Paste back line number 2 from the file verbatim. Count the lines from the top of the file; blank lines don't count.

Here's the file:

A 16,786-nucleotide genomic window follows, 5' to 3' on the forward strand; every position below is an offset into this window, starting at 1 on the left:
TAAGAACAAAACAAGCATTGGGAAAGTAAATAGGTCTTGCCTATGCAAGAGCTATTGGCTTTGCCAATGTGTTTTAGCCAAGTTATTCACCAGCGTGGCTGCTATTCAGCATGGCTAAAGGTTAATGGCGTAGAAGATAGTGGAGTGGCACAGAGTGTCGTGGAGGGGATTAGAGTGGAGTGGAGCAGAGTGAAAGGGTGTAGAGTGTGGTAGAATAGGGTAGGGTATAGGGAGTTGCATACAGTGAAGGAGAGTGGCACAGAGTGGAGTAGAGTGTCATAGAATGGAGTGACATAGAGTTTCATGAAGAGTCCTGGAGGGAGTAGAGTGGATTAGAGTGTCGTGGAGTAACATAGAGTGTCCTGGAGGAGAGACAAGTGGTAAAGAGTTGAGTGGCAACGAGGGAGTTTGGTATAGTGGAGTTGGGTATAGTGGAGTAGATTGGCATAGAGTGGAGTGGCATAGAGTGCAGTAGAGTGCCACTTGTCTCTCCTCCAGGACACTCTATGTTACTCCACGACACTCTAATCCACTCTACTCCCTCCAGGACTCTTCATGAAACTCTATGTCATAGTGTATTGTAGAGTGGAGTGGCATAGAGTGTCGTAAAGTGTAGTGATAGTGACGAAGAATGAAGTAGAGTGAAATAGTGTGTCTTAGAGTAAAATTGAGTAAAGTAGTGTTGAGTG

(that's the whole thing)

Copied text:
TAAGAACAAAACAAGCATTGGGAAAGTAAATAGGTCTTGCCTATGCAAGAGCTATTGGCTTTGCCAATGTGTTTTAGCCAAGTTATTCACCAGCGTGGCTGCTATTCAGCATGGCTAAAGGTTAATGGCGTAGAAGATAGTGGAGTGGCACAGAGTGTCGTGGAGGGGATTAGAGTGGAGTGGAGCAGAGTGAAAGGGTGTAGAGTGTGGTAGAATAGGGTAGGGTATAGGGAGTTGCATACAGTGAAGGAGAGTGGCACAGAGTGGAGTAGAGTGTCATAGAATGGAGTGACATAGAGTTTCATGAAGAGTCCTGGAGGGAGTAGAGTGGATTAGAGTGTCGTGGAGTAACATAGAGTGTCCTGGAGGAGAGACAAGTGGTAAAGAGTTGAGTGGCAACGAGGGAGTTTGGTATAGTGGAGTTGGGTATAGTGGAGTAGATTGGCATAGAGTGGAGTGGCATAGAGTGCAGTAGAGTGCCACTTGTCTCTCCTCCAGGACACTCTATGTTACTCCACGACACTCTAATCCACTCTACTCCCTCCAGGACTCTTCATGAAACTCTATGTCATAGTGTATTGTAGAGTGGAGTGGCATAGAGTGTCGTAAAGTGTAGTGATAGTGACGAAGAATGAAGTAGAGTGAAATAGTGTGTCTTAGAGTAAAATTGAGTAAAGTAGTGTTGAGTG